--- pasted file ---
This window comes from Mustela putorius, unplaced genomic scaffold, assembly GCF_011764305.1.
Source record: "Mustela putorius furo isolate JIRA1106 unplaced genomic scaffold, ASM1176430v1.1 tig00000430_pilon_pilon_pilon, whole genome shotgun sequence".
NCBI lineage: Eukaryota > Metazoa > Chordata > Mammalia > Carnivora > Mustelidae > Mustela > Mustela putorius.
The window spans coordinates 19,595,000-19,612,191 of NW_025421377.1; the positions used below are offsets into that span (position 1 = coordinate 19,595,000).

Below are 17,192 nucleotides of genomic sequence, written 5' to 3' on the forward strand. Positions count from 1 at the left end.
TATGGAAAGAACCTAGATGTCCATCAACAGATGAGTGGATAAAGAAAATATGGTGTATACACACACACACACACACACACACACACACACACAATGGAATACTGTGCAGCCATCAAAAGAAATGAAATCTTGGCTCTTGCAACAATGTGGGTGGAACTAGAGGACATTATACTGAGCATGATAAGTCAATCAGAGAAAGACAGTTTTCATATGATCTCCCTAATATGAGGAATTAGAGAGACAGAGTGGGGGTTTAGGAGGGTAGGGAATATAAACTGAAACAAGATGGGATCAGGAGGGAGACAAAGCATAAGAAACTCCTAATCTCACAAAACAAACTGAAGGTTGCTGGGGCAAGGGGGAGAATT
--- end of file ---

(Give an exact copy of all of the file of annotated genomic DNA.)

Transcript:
This window comes from Mustela putorius, unplaced genomic scaffold, assembly GCF_011764305.1.
Source record: "Mustela putorius furo isolate JIRA1106 unplaced genomic scaffold, ASM1176430v1.1 tig00000430_pilon_pilon_pilon, whole genome shotgun sequence".
NCBI lineage: Eukaryota > Metazoa > Chordata > Mammalia > Carnivora > Mustelidae > Mustela > Mustela putorius.
The window spans coordinates 19,595,000-19,612,191 of NW_025421377.1; the positions used below are offsets into that span (position 1 = coordinate 19,595,000).

Below are 17,192 nucleotides of genomic sequence, written 5' to 3' on the forward strand. Positions count from 1 at the left end.
TATGGAAAGAACCTAGATGTCCATCAACAGATGAGTGGATAAAGAAAATATGGTGTATACACACACACACACACACACACACACACACACACAATGGAATACTGTGCAGCCATCAAAAGAAATGAAATCTTGGCTCTTGCAACAATGTGGGTGGAACTAGAGGACATTATACTGAGCATGATAAGTCAATCAGAGAAAGACAGTTTTCATATGATCTCCCTAATATGAGGAATTAGAGAGACAGAGTGGGGGTTTAGGAGGGTAGGGAATATAAACTGAAACAAGATGGGATCAGGAGGGAGACAAAGCATAAGAAACTCCTAATCTCACAAAACAAACTGAAGGTTGCTGGGGCAAGGGGGAGAATT